Pui Ying Wong

May 26, 2017 Wong Pui Ying


After Jim Moore


If like a Buddhist I accepted the world
as it was given, without judgement,

does it mean I would remain unmoved
by any atrocities, any tragedies?

Karma gives birth to snakes, swine,
songbirds. Step out of one life

and come back as another,
a woman with an enigmatic smile

was once a man, a pauper or a prince,
the possibilities are endless.

A girl from the old neighborhood
is murdered, and before death, tortured.

In The Metropolitan Museum
Buddha turns inward, eyes downcast.

 “Turn around! The bitter sea knows no bound.”
A shout from the dark that says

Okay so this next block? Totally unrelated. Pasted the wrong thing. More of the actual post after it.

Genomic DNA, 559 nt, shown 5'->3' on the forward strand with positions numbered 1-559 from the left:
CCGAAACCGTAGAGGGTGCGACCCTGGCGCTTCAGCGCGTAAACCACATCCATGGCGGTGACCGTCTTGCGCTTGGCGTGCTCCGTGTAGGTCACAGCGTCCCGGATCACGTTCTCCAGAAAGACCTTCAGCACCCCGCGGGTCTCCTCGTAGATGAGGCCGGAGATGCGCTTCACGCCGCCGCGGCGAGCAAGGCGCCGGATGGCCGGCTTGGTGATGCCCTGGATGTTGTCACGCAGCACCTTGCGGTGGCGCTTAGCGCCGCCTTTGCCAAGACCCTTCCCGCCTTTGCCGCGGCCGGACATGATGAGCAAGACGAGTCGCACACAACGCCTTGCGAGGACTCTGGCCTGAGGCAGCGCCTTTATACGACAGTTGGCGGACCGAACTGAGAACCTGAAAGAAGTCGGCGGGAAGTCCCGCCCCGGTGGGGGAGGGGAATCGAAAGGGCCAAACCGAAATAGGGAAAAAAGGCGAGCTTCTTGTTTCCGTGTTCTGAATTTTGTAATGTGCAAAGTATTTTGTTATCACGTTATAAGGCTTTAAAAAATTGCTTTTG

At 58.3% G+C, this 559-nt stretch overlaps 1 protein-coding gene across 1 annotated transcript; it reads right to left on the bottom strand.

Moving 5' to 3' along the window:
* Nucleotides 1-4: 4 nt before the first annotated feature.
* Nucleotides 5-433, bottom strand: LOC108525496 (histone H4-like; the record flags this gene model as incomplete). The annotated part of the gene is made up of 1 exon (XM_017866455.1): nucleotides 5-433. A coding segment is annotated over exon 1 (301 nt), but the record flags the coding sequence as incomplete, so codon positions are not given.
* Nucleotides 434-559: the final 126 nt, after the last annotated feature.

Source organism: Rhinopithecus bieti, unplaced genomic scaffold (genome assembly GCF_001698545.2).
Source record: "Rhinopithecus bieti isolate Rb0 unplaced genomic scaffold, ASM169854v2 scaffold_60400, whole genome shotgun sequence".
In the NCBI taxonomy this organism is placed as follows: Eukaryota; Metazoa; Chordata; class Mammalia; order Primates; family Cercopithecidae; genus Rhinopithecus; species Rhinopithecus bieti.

what’s bitter is not life, only emotion.
But Issa, practitioner of detachment, too, doubted.

What are words if they can’t sing
dirges, when even the crows are crying out.

Pui Ying Wong was born in Hong Kong. She is the author of a full length book of poetry Yellow Plum Season (New York Quarterly Books, 2010), two chapbooks: Mementos (Finishing Line Press, 2007), Sonnet for a New Country (Pudding House Press, 2008) and her poems have appeared in Angle Poetry (U.K.), The Brooklyner, Cha: An Asian Literary Journal (Hong Kong), Connotation Press: An Online Artifact, Crannog (Ireland), Desde Hong Kong: poets in conversation with Octavio Paz, Chameleon Press (Hong Kong), Pirene’s Fountain, Prairie Schooner, The Southampton Review and 2Bridges Review among others. She lives in Cambridge, MA with her husband.